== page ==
Thursday, November 5, 2009

The Well-Dressed Houseplant

About three years ago, I decided that I had as many houseplants as I could take care of comfortably, and decided not to buy (or propagate) any new ones. This feeling comes over me periodically, sometimes because of burnout/fatigue issues, and sometimes because I don’t feel that I have enough room to properly display and enjoy the beauty of my plants. The display aspect is very important to me. I don’t want to feel like I’m running a plant warehouse, with things stacked on shelves in every available corner. I want to be able to observe each and every plant, enjoy their individual features, and occasionally, show them off to others without having to search for them and move other plants out of the way. But despite my best intentions, I still have more plants than good display space. ("Good display space" also means space with proper conditions for plants. Plants would look really nice in my bathrooms, but none of them have windows, or places to safely install supplemental lights.) I do hope to be where I want to be with my plant arrangements some day, because when our finances allow it, my husband and I plan to add a sunroom to our home. But right now, I do have plants crowded onto light shelves in the basement (mostly succulents waiting to go back outdoors in the spring, and Hippeastrums waiting to bloom.) I also have a couple of windows that have more plants in front of them than I think is aesthetically pleasing.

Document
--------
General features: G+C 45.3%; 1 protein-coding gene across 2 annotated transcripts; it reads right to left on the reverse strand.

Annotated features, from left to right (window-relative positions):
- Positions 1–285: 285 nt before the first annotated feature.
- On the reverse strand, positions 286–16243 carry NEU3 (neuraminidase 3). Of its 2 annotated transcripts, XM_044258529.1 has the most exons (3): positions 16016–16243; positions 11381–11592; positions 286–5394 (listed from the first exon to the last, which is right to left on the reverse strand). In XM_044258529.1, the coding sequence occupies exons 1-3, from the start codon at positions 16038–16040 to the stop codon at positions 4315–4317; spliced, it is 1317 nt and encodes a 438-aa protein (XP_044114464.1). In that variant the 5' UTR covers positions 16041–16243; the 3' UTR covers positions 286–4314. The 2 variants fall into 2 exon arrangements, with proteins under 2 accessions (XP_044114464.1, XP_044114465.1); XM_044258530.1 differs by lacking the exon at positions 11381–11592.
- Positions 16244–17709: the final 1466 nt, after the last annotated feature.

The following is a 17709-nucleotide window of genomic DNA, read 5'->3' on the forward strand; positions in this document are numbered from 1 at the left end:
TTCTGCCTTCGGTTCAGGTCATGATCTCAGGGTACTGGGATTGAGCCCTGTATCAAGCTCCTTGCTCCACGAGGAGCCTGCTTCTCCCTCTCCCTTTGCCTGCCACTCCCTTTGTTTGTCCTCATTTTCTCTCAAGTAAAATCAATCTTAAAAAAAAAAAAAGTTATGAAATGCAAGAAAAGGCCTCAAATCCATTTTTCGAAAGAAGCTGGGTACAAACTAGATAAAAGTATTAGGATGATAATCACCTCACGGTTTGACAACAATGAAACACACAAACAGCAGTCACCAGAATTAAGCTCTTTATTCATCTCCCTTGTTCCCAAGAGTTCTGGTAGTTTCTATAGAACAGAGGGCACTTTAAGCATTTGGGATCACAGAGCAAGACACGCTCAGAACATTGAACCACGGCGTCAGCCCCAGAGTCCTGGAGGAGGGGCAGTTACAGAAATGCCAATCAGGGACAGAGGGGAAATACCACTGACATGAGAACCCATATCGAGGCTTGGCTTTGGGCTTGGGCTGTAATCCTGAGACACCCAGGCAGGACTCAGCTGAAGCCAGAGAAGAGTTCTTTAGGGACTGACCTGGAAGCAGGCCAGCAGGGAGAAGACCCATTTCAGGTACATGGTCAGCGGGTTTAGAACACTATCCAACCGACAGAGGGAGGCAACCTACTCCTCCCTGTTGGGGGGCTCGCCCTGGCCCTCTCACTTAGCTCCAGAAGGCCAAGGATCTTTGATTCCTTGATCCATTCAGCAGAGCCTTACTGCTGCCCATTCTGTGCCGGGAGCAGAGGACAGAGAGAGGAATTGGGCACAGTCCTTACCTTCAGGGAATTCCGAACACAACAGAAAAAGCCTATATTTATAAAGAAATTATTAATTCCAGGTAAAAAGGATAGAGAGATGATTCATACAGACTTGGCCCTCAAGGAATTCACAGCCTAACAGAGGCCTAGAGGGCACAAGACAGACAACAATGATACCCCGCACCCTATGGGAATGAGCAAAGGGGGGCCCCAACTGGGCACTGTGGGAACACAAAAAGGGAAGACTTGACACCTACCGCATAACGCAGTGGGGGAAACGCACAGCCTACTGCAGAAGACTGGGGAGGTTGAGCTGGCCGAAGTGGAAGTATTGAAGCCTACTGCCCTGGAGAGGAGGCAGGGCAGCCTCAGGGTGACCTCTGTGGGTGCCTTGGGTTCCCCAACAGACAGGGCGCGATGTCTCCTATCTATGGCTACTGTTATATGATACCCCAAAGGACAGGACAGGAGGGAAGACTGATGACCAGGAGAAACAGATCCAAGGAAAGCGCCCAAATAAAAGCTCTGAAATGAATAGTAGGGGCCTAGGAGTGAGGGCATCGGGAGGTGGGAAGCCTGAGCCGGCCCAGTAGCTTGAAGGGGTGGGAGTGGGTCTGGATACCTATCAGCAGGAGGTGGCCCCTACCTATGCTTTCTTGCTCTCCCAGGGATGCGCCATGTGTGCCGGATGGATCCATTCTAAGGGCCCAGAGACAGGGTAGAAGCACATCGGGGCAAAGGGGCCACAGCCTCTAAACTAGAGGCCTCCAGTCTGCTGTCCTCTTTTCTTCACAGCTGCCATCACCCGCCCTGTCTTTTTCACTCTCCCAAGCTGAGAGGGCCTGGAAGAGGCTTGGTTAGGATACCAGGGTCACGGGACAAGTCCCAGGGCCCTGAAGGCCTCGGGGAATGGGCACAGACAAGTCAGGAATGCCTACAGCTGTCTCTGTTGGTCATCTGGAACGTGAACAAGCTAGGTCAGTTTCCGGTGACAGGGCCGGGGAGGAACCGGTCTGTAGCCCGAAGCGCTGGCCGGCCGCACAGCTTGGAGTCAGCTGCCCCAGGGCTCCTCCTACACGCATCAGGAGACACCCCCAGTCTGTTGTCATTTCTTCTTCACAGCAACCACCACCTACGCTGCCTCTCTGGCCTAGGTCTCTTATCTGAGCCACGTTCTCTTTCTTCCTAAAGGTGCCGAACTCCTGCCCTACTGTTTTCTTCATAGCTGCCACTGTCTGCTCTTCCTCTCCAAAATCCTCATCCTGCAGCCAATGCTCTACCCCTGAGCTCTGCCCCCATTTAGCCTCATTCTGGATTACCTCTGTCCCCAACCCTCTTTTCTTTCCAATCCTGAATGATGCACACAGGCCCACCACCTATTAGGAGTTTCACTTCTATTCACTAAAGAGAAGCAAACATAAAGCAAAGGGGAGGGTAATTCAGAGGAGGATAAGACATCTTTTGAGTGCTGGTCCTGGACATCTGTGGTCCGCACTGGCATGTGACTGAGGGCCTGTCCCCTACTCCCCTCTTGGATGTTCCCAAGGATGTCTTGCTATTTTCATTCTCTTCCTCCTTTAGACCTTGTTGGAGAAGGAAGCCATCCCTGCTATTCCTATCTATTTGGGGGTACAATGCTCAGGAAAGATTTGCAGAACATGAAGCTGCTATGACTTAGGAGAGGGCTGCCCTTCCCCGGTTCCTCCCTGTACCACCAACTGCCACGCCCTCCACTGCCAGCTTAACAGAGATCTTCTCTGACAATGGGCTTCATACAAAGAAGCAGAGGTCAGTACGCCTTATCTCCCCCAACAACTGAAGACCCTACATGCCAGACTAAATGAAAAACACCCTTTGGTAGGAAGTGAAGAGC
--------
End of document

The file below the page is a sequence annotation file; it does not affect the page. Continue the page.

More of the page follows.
Hoya carnosa 'Rubra' on a pedestal candleholder purchased on clearance. Candle accessories can make nice display pieces for houseplants. That is a Tillandsia in a coconut shell in the foreground.

So anyway, at that point a few years ago, I decided to use the money I might have spent on adding to my collection on upgrading my pots instead. I would gradually ditch the plain plastic pots that plants are typically sold in, and get as many glazed ceramic pots as I could for my smaller plants, as well as fancier plastic, resin, foam or fiberglass pots for my larger plants. (This would be for the leafy tropicals; cacti and succulents would continue in their terra cotta pots. I love the look of terra cotta, and might have gone that route for my non-succulent houseplants but for one thing: Plants in porous terra cotta dry out faster. I’m not sure I’m up to changing my watering style to accommodate this.) Moreover, I would plant directly in these pots, and not use them as cachepots. If I found a pot that I liked without drainage holes, well, Bob has a drill press and the suitable drill bits. My previous m/o was to hide as many of the plain plastic pots as I could by using plastic-lined baskets as cachepots. I decided to stop this for three reasons: the dollar stores stopped carrying good-looking baskets; I was tiring of the basket look anyway; and I lost a couple of plants to over watering/root rot. Since I water my plants in place, I need to be able to see if there is water left in their saucers, so I can remove it. I got a bit lazy with the plants in baskets/cachepots, and didn’t always check for leftover water. Hence the plant losses.